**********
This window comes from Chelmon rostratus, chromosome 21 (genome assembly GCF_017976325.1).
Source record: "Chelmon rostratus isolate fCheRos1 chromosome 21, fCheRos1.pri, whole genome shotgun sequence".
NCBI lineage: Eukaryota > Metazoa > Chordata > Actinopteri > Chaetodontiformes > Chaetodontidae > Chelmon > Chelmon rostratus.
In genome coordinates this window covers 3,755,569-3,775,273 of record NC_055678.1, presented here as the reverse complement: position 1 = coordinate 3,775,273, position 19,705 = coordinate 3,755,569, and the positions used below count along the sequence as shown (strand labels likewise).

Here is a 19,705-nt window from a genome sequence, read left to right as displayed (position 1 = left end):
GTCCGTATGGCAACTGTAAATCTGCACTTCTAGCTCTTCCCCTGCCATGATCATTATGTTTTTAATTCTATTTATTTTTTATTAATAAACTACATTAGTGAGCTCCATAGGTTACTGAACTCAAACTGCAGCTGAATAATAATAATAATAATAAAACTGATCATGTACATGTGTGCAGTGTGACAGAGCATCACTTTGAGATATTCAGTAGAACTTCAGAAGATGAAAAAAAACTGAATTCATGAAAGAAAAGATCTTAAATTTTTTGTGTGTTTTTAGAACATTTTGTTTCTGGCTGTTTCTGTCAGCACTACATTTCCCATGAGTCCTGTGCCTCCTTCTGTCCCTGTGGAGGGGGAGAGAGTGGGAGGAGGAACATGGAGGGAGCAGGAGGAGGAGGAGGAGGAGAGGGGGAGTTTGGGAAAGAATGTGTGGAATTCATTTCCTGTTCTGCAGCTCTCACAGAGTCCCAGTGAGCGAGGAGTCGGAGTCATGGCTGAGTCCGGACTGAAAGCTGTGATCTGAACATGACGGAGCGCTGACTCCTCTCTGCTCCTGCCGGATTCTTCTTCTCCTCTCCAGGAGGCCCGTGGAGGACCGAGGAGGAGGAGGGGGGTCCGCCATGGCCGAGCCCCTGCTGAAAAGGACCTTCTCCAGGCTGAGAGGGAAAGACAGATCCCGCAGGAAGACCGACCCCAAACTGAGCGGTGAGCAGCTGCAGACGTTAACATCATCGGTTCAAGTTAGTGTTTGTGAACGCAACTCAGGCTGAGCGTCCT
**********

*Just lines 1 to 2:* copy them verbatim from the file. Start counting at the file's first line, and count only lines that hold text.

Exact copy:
This window comes from Chelmon rostratus, chromosome 21 (genome assembly GCF_017976325.1).
Source record: "Chelmon rostratus isolate fCheRos1 chromosome 21, fCheRos1.pri, whole genome shotgun sequence".